What I Learned On The Way to The Temple

Yesterday we took a trip to the San Antonio Texas Temple. We try to go about once a month, and we’ve gotten really used to taking the trip down there. Yesterday, as usual, we wanted to go to the 9:30am session so that we could get done in time to come back home and get our Saturday chores and activities done. It takes us about 2 hours to drive from our house to the temple, so we have to get up fairly early to make it on time and be ready for the session. Yesterday we got out of the house a bit late and were really in a hurry to get there on time. As we were rushing along the toll road headed to the temple, I started to notice signs saying that the new section of the toll road was open going to San Antonio! I knew that the speed limit on that new section was 85 mph and the thought crossed my mind that if we took that way we’d get to the temple faster. Faster speed must mean earlier arrival time, right?

I made a split second decision to take the new road. Not only was this way faster, but for this time it was free! How could it get better? We were driving faster and even had more beautiful scenery to look at than the crazy traffic and busy city that we usually saw on our normal route. As we drove along I admired the wide open sky and the green fields that seemed to stretch on forever. I watched the hawks and eagles soaring and marveled at the beauty of the earth that I was seeing.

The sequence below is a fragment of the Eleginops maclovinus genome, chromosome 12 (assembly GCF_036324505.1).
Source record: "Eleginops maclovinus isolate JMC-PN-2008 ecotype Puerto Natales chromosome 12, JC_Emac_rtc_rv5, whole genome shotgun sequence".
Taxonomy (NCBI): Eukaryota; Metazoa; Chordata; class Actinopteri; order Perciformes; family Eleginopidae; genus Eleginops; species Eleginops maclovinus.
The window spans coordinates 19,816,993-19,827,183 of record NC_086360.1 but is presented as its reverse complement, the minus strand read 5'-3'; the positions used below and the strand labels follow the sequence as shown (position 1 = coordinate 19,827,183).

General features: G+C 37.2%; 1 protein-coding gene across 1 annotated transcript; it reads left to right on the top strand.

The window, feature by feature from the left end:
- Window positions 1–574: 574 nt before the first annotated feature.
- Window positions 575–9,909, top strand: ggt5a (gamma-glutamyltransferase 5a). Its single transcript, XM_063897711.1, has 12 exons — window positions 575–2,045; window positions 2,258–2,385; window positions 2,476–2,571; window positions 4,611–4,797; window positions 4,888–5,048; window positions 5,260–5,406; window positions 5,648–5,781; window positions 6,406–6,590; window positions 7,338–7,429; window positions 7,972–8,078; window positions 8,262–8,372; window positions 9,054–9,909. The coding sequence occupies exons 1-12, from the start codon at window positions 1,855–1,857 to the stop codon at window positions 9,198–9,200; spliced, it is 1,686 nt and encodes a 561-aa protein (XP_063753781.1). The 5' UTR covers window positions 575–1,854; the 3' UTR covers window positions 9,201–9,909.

As we got farther and farther along this new highway, however, my focus started to shift from the scenery and to the time. We were traveling very quickly, but I was realizing that I had no idea where this new highway connected to roads that I knew. The minutes were flying by much faster than I thought they would, and we weren’t seeing anything familiar. I really had no idea what roads to take now to get to the temple. The ultra-fast toll road that we had been on ended in a small town with much slower speed limits and I had to deal with bumpy back roads and stop lights. I had to make several guesses on what way to go. When we only had 5 minutes left until our session was due to start and we knew that we were going to be late, we still hadn’t found a main road that I could connect to the temple on. Finally, when we were already late, I found the highway loop that I recognized would take us to the temple. I was very discouraged. I had tried hard to make it in time and had thought that my decision earlier would help us be earlier, but instead it had put us very behind schedule.